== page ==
I enjoy reading every morning, I spend at least thirty minutes reading. Once in a while, I come across books that make me struggle with the choice of finishing the read or working. It’s always a tough choice.
I just finished Trevor Noah’s “Born A Crime” and it was excellent. Every book gives me a new perspective of the world and because l love diversity, I struggle to answer what my favourite genre is.
You are launching an online marketplace in May, what are your expectations?
I am looking forward to promoting self-employment among women and young people by providing them with marketing services as well as a global platform to sell their handmade products. The aim is to give talented Africans in marginalised areas a more dignified way of earning rather than for them to rely on handouts. They know how to fish, all they need is the hook!
On the other hand, this will give consumers a wide range of unique handmade products from across the continent. I am also expecting Africans to support local economies by buying locally made products.
When supplying crafts to boutiques, what attributes do you look for? How do you choose which boutiques to supply?
The boutiques should be keen on ethical practices and it’s very important that they uphold fair trade values and value the uniqueness of every product. Mostly, they are the ones who come after me, but I have to make sure they are an ethical business and will pay on time and as agreed for the products received. Businesses need to receive their orders on time, on specification and also enjoy profitable price margins.
As a supplier and artisan, I am very conscious about pricing. I know how it feels when a customer makes an awful offer for an item that took three days to make (earning $5 for a three-day work is insulting) so I make sure the price point is profitable both for the business and the artisans. l also make sure that l supply quality products that are worth more so I take the time to go through the products. My customers have come to terms with that side of me, so when I place an order they go the extra mile of perfecting everything.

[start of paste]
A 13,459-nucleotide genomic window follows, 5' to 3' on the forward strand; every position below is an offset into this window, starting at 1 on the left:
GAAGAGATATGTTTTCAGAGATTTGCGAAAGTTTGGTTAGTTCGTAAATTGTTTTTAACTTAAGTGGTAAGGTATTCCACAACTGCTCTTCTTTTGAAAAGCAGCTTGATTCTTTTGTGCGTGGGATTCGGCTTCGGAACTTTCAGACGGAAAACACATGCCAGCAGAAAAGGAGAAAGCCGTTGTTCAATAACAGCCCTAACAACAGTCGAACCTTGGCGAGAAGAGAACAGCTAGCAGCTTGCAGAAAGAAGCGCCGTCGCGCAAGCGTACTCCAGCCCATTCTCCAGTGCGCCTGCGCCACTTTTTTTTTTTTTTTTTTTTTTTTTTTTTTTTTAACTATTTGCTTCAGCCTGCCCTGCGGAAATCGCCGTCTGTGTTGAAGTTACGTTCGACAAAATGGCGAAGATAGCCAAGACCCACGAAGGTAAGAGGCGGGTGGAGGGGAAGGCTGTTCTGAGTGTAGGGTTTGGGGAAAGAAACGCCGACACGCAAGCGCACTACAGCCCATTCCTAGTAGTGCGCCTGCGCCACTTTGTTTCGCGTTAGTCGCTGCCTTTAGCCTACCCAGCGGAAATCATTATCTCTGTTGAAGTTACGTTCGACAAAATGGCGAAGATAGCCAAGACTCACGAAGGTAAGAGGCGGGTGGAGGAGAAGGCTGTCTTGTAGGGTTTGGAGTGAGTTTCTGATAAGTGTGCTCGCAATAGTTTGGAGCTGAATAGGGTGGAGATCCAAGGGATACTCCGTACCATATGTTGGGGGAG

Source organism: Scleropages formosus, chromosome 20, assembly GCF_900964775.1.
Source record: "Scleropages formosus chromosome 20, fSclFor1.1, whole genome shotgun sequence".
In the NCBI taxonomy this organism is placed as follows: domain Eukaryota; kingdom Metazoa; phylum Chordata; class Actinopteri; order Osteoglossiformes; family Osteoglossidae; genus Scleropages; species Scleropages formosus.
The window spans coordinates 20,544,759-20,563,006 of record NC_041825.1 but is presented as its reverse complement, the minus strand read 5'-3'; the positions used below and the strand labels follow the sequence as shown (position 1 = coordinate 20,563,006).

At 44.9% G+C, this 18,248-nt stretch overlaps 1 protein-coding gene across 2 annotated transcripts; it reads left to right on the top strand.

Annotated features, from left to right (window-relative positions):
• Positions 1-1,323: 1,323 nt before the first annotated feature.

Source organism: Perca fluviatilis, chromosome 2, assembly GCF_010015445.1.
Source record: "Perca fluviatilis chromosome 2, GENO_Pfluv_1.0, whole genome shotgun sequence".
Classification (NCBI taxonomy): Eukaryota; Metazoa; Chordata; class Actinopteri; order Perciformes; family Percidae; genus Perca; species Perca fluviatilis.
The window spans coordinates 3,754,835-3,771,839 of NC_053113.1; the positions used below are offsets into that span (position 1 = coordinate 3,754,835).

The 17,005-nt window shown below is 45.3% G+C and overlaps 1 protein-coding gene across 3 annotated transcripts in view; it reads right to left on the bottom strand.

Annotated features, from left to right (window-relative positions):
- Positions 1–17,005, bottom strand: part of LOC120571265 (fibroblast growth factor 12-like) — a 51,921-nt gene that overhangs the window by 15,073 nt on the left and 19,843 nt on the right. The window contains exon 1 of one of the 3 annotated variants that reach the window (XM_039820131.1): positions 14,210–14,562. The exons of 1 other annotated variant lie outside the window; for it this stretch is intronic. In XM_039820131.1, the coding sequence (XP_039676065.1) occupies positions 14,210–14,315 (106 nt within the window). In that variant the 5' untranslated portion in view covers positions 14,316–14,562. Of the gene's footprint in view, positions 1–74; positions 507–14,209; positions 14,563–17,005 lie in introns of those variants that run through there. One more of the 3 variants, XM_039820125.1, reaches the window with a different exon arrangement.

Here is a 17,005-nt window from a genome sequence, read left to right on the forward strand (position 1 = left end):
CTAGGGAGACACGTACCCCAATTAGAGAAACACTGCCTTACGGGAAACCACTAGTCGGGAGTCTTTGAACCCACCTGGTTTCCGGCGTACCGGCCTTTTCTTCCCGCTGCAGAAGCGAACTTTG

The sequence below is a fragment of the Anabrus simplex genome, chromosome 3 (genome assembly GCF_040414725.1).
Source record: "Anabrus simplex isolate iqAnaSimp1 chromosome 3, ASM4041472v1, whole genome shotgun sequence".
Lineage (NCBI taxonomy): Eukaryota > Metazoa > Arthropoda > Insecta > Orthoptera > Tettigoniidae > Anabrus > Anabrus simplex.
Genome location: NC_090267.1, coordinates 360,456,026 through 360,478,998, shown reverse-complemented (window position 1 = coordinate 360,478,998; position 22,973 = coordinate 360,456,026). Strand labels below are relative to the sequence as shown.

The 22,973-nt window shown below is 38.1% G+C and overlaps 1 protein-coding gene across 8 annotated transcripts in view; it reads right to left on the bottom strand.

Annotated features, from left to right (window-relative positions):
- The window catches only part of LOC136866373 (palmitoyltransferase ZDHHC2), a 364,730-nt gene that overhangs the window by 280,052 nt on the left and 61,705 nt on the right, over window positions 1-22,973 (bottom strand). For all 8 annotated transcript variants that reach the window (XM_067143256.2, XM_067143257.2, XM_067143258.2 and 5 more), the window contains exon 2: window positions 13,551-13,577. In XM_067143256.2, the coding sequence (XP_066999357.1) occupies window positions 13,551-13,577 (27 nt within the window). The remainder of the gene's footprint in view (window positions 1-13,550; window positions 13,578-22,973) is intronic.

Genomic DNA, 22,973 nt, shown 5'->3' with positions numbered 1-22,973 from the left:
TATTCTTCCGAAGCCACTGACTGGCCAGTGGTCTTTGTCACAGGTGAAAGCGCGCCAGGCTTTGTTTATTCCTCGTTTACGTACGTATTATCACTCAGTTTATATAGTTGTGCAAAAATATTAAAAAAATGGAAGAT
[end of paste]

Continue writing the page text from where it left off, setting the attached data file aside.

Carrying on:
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From Amazon to Alibaba to Jumia, ecommerce has taken the global retail market by storm. Data suggests the trend is here to stay. With internet penetration improving across Africa, we expect ecommerce industry to expand.
Dziffa Ametam of Dziffa is on a mission to create an online marketplace for authentic handmade African goods. For any one who had spent time on the continent Africa, this is no easy feat. Internet speed and pricing are two of several hurdles ecommerce business have to surmount.
In this piece, Ametam shares tips that have helped her build her business, and pitfalls to avoid.
Can you give us some insight to some of the important tools you started out with?
1. Stick To Your Principle